The past year has been an eventful one for reform at the United Nations (UN) and African Union (AU), with both organisations attempting to tailor themselves to the challenges of contemporary conflicts.
On 20 September, the UN Security Council held an open debate for heads of state on the implementation of the 2015 High-Level Independent Panel on Peace Operations (HIPPO) report recommendations. Over 160 were made on how to ensure better design and delivery of UN peace operations, focusing especially on how to make peacekeeping more responsive and fit for purpose.
Member states discussed progress on peace operations reform, focusing on a stronger AU-UN partnership. A negotiated resolution was approved stressing that despite its challenges, peacekeeping remained the UN’s most effective tool.
Creating stronger relationships is one of the key recommendations of HIPPO, under the broader heading of ‘global-regional peace and security partnership’. It is also a common goal of UN Secretary-General António Guterres, AU Commission chairperson Moussa Faki Mahamat, and current holder of the UN Security Council presidency, Ethiopia.
In New York this week, member states debated how peace operation mandates were developed by the UN Security Council, and how the process could become more strategic and inclusive. It focused on some of the AU’s concerns, including how the council could further support the UN and AU’s strategic partnership.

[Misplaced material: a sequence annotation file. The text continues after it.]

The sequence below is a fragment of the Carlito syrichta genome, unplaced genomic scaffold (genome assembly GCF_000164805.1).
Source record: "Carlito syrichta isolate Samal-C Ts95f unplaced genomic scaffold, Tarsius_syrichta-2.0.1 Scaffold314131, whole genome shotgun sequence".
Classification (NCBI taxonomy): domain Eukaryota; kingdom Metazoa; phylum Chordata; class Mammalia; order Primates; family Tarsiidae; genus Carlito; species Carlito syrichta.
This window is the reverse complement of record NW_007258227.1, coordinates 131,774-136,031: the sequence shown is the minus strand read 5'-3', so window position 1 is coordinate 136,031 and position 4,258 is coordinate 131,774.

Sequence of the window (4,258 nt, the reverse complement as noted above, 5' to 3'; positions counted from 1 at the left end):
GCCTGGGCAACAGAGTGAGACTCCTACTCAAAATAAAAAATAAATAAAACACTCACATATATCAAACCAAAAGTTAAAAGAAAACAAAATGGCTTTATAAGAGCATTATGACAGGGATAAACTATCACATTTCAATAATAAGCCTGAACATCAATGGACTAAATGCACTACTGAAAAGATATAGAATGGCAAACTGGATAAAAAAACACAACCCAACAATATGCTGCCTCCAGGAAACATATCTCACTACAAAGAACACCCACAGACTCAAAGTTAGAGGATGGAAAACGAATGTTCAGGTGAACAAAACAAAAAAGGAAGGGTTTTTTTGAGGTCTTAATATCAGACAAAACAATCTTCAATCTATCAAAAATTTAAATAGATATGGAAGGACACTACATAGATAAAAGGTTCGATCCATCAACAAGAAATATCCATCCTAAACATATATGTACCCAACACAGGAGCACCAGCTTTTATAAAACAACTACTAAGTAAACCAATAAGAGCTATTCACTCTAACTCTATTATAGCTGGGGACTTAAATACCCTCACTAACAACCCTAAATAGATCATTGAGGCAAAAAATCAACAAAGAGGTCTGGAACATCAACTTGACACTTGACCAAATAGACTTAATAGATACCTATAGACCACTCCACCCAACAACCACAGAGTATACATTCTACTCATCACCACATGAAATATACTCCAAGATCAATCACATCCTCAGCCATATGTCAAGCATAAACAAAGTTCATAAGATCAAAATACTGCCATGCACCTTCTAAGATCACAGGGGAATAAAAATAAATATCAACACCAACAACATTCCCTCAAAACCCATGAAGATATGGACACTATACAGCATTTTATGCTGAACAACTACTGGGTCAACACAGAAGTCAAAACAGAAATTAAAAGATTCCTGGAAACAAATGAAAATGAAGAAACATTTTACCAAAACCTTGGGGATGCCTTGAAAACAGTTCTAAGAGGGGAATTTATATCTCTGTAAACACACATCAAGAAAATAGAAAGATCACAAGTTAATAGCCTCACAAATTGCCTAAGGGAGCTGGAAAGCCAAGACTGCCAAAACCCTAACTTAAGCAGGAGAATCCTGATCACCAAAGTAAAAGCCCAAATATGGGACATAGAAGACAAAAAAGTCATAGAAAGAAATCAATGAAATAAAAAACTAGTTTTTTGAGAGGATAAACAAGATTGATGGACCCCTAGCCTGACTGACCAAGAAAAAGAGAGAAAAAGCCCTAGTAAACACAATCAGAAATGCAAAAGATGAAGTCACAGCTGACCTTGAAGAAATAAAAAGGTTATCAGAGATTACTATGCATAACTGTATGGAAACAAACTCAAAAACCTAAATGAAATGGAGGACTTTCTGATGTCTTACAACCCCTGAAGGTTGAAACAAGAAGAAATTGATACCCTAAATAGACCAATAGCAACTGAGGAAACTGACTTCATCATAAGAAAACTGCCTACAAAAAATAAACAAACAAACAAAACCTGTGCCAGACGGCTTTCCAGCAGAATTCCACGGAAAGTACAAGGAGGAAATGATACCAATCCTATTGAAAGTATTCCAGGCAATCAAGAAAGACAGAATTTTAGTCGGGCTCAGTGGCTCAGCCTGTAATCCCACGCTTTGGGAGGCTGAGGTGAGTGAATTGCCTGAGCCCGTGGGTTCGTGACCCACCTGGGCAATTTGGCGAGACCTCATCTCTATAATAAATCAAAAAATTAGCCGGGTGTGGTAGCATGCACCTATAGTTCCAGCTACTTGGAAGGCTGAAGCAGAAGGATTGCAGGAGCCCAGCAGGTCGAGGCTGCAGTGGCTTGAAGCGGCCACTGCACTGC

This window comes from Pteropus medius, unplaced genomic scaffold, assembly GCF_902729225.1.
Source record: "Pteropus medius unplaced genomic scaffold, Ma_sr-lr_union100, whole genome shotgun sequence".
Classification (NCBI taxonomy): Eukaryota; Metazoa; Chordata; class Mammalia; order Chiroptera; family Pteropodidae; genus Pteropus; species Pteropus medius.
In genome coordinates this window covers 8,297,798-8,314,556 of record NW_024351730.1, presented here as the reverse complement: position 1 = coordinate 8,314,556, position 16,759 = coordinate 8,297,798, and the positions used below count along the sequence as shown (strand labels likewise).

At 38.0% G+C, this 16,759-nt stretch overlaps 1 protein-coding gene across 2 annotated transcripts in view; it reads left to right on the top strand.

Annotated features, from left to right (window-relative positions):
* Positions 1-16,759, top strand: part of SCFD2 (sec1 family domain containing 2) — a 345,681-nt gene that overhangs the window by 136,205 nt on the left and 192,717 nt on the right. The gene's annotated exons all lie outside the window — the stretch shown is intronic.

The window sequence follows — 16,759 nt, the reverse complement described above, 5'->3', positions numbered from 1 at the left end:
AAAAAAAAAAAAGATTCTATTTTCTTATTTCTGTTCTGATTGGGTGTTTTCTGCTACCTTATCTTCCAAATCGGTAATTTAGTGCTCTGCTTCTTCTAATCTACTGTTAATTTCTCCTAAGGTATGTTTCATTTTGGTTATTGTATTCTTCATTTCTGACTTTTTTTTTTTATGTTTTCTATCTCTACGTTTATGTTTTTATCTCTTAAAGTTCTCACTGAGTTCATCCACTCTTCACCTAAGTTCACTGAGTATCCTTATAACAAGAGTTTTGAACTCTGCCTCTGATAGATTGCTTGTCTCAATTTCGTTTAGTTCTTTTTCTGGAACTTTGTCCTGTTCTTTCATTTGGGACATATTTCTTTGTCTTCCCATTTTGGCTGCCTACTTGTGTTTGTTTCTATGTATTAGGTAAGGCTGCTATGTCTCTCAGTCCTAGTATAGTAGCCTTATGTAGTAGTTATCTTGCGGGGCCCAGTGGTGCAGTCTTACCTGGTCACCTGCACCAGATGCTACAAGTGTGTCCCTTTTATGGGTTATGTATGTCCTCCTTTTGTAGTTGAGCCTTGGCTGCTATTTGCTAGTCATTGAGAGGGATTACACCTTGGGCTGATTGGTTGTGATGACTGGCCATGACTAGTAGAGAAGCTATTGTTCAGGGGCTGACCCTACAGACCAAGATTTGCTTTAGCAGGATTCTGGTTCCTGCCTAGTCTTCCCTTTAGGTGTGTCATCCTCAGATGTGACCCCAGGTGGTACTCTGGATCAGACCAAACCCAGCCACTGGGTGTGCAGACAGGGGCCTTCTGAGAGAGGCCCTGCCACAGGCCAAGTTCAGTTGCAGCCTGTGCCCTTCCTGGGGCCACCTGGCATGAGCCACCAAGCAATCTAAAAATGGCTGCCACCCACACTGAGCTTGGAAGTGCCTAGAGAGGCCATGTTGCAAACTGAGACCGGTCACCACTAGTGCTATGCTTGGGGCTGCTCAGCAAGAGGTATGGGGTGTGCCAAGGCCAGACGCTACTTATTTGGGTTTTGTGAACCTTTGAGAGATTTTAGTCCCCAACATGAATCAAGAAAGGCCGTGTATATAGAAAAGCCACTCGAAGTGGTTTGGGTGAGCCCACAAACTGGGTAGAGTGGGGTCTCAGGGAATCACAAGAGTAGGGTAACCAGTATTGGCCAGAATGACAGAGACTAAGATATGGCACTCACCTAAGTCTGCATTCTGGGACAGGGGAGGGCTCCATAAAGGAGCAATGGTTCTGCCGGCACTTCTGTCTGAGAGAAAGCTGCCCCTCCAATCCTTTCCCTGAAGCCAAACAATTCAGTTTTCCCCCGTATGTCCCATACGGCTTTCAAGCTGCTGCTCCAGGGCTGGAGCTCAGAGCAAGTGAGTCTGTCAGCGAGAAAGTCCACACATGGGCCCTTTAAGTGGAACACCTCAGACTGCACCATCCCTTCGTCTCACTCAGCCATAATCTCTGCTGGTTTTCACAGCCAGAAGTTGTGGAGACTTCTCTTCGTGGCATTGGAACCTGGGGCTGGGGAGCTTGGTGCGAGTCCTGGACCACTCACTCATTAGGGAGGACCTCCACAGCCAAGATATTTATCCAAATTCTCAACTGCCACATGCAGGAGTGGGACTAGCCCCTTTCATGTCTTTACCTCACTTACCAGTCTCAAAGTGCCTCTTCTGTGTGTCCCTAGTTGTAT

While the AU remains concerned about making the African Standby Force operational, the continent’s security problems demand new approaches beyond deployment of peace support operations.
The AU has used several ad hoc security initiatives in trying to adapt, which enable its members to implement shared responses to common threats. These include the Regional Cooperation Initiative for the Elimination of the Lord’s Resistance Army, which covers areas of the Democratic Republic of the Congo, Central African Republic, South Sudan, Sudan and Uganda; and the Multinational Joint Task Force, mandated to destroy Boko Haram and comprising a force from Cameroon, Chad, Niger, Nigeria and Benin.
The AU and UN’s recent approval of the Group of Five (G5) Sahel joint force highlighted some of the divisions in the Security Council around the use of new sub-regional approaches. This force comprises troops from Mali, Mauritania, Burkina Faso, Niger and Chad, and is mandated to fight terrorism and drug and human trafficking in the Sahel region.
Following tough negotiations over whether the UN Security Council should consider using UN-assessed contributions to support its budget, Resolution 2359 was adopted. Ultimately this resolution urged bilateral and multilateral partners to support the G5 Sahel force and to ensure the coordination of donor aid.
The force is currently funded by the European Union, France and the G5 countries themselves, with political legitimacy provided by approval from the AU’s Peace and Security Council. This is an example of the tension over funding ad hoc initiatives for peace operations. It points to the longer-term controversy over the proposed use of UN member states’ contributions for financing 75% of the AU’s operations.